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Tropical Journal of Pharmaceutical Research
Pharmacotherapy Group, Faculty of Pharmacy, University of Benin, Benin City, Nigeria
ISSN: 1596-5996
EISSN: 1596-5996
Vol. 11, No. 6, 2012, pp. 991-999
Bioline Code: pr12118
Full paper language: English
Document type: Research Article
Document available free of charge

Tropical Journal of Pharmaceutical Research, Vol. 11, No. 6, 2012, pp. 991-999

 en Antibiotic Sensitivity Pattern of Bacterial Isolates from the Intensive Care Unit of a Tertiary Care Hospital in India
Sheth, Kaushal V; Patel, Tejas K; Malek, Saklainhaider S & Tripathi, CB


Purpose: To undertake an audit of the antimicrobial (AM) sensitivity pattern of bacterial isolates in the intensive care units (ICU) of a tertiary hospital of Bhavnagar, India.
Methods: Retrospective analysis of the indoor case papers of ICUs from January 2010 to 31st March 2011 was carried out at Department of Pharmacology, Govt. Medical College and Sir Takhtsinhji General Hospital, Bhavnagar, India. Information collected include demographic data of the patient, admission unit, duration of hospital stay, diagnosis, type of infection, empirical treatment, indication of the use of the antimicrobials (AMs). Others include collected specimen, causative agent, sensitivity pattern, and treatment changes based on the sensitivity pattern in a case record form. AM sensitivity testing was performed by the modified Kirby Baur method as recommended by clinical and laboratory standard institute (CLSI). Internal and external quality control were maintained for culture and sensitivity method.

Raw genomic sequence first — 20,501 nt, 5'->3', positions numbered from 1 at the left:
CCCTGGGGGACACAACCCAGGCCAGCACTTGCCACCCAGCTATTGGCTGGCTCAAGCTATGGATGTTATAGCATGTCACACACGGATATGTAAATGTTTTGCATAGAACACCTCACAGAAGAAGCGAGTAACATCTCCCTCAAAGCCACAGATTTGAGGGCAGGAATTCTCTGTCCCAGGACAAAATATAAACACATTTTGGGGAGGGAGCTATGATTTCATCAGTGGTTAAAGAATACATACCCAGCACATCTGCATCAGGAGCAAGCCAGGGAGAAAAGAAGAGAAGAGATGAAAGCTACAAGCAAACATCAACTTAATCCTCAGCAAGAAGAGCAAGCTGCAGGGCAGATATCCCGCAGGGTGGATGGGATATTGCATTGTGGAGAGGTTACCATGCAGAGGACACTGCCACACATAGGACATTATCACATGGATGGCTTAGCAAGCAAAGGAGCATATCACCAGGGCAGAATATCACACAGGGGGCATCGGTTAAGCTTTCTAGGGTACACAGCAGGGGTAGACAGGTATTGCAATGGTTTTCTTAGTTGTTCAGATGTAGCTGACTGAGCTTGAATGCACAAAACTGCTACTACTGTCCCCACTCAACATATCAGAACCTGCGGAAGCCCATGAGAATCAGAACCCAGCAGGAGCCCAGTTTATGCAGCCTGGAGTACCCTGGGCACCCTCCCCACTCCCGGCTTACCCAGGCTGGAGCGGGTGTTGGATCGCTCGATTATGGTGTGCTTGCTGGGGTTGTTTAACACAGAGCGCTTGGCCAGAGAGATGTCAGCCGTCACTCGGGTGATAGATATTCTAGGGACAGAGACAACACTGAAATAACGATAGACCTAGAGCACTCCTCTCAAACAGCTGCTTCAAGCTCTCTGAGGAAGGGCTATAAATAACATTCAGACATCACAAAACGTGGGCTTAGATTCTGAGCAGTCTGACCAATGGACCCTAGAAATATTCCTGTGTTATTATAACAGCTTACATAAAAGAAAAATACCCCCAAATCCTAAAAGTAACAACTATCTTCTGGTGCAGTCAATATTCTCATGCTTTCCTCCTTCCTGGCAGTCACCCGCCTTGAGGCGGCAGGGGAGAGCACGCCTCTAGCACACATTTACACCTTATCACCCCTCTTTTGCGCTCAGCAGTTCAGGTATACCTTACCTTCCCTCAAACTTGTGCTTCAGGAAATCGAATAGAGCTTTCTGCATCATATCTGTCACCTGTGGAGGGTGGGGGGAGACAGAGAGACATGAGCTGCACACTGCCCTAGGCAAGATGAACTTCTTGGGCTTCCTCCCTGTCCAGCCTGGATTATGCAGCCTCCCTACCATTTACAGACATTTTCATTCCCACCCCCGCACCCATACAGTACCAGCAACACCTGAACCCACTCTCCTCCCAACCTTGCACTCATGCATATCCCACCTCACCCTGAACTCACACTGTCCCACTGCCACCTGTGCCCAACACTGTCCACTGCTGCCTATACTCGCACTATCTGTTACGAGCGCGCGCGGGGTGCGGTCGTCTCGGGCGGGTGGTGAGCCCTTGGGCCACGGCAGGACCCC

Results: The most commonly isolated organisms were Klebsiella pneumoniae (28.6 %) and Pseudomonas aeruginosa (16.3 %). Lower respiratory tract infection (LRTI) was the most common infection. Imipenem, meropenem and levofloxacin were the most effective antimicrobials for Gramnegative isolates (GNIs) while vancomycin ciprofloxacin, and gentamicin were the most efficacious antimicrobials for Gram-positive isolates (GPIs). Widespread resistance to third generation cephalosporins and cloxacillin was noted for GNIs and GPIs, respectively. Meropenem (100 %) > levofloxacin (100 %) > sparfloxacin (94.4 %) > gentamicin (83.3 %) was the rank order of antimicrobial activity against LRTI.
Conclusion: GNIs were the predominant cause of infection in ICUs. Third generation cephalosporinsresistant GNIs were the predominant resistant organisms. The study showed that fluoroquinolones and aminoglycosides could be used as first line AMs for the effective management of LRTI in a hospital setting.

Antibiotic sensitivity, Bacterial resistance, Intensive care unit, Tertiary hospital

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